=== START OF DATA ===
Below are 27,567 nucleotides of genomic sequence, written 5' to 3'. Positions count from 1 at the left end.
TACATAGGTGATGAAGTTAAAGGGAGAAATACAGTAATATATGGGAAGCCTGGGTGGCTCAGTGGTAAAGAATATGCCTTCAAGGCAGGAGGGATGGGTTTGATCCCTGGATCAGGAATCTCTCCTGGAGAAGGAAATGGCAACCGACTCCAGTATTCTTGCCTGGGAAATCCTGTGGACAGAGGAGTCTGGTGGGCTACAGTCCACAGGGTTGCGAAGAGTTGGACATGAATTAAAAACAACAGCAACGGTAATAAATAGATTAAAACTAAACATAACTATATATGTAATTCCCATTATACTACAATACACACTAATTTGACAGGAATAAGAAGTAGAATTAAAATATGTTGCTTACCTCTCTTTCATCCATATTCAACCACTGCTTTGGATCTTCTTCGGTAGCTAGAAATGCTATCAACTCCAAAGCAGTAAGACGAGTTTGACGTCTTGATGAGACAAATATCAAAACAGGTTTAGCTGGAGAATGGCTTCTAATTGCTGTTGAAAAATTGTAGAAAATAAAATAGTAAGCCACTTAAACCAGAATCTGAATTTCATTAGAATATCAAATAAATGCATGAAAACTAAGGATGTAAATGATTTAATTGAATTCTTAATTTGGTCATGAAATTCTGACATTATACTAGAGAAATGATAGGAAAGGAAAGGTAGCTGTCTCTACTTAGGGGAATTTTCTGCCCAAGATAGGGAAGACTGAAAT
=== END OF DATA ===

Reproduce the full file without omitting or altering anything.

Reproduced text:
Below are 27,567 nucleotides of genomic sequence, written 5' to 3'. Positions count from 1 at the left end.
TACATAGGTGATGAAGTTAAAGGGAGAAATACAGTAATATATGGGAAGCCTGGGTGGCTCAGTGGTAAAGAATATGCCTTCAAGGCAGGAGGGATGGGTTTGATCCCTGGATCAGGAATCTCTCCTGGAGAAGGAAATGGCAACCGACTCCAGTATTCTTGCCTGGGAAATCCTGTGGACAGAGGAGTCTGGTGGGCTACAGTCCACAGGGTTGCGAAGAGTTGGACATGAATTAAAAACAACAGCAACGGTAATAAATAGATTAAAACTAAACATAACTATATATGTAATTCCCATTATACTACAATACACACTAATTTGACAGGAATAAGAAGTAGAATTAAAATATGTTGCTTACCTCTCTTTCATCCATATTCAACCACTGCTTTGGATCTTCTTCGGTAGCTAGAAATGCTATCAACTCCAAAGCAGTAAGACGAGTTTGACGTCTTGATGAGACAAATATCAAAACAGGTTTAGCTGGAGAATGGCTTCTAATTGCTGTTGAAAAATTGTAGAAAATAAAATAGTAAGCCACTTAAACCAGAATCTGAATTTCATTAGAATATCAAATAAATGCATGAAAACTAAGGATGTAAATGATTTAATTGAATTCTTAATTTGGTCATGAAATTCTGACATTATACTAGAGAAATGATAGGAAAGGAAAGGTAGCTGTCTCTACTTAGGGGAATTTTCTGCCCAAGATAGGGAAGACTGAAAT